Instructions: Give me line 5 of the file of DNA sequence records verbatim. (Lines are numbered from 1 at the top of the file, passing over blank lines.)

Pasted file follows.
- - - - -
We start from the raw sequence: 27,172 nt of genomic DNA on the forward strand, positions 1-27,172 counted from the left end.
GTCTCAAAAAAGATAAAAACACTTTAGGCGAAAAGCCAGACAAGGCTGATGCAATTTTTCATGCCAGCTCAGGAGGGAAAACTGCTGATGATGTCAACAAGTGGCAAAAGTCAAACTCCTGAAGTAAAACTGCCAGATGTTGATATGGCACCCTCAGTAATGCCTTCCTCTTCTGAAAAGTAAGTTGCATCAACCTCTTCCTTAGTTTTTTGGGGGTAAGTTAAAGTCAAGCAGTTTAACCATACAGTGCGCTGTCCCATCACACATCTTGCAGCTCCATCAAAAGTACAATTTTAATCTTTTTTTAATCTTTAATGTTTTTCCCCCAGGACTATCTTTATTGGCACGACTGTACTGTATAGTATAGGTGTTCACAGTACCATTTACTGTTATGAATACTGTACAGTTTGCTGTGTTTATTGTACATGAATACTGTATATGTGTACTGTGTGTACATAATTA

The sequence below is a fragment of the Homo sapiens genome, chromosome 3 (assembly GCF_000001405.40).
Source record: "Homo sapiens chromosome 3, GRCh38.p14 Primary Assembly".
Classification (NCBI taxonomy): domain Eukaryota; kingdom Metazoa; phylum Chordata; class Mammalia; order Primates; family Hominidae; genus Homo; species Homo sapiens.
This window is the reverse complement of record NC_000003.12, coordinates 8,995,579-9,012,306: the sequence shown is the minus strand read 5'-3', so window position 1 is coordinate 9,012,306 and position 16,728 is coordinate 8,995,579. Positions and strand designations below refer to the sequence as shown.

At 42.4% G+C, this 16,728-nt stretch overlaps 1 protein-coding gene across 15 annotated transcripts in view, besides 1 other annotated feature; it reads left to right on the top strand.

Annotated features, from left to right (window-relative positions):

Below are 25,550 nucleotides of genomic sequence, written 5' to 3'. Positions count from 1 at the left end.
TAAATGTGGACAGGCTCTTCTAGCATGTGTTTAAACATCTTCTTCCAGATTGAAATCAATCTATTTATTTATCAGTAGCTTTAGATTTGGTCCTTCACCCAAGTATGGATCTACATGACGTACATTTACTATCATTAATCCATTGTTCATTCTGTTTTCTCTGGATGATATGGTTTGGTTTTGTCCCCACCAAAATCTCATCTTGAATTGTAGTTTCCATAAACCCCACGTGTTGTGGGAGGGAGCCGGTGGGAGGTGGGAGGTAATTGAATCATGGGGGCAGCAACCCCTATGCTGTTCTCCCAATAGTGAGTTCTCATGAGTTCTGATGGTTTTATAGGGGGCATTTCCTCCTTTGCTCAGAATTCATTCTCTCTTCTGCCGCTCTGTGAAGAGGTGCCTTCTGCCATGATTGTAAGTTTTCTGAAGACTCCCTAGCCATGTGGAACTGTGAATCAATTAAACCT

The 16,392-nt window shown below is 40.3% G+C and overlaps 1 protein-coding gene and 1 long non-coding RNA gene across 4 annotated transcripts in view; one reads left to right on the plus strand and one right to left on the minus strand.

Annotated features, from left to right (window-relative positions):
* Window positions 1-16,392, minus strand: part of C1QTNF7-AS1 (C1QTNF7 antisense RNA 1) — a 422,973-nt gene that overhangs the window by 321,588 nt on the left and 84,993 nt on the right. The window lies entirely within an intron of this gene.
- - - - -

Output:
Classification (NCBI taxonomy): domain Eukaryota; kingdom Metazoa; phylum Chordata; class Mammalia; order Primates; family Hominidae; genus Homo; species Homo sapiens.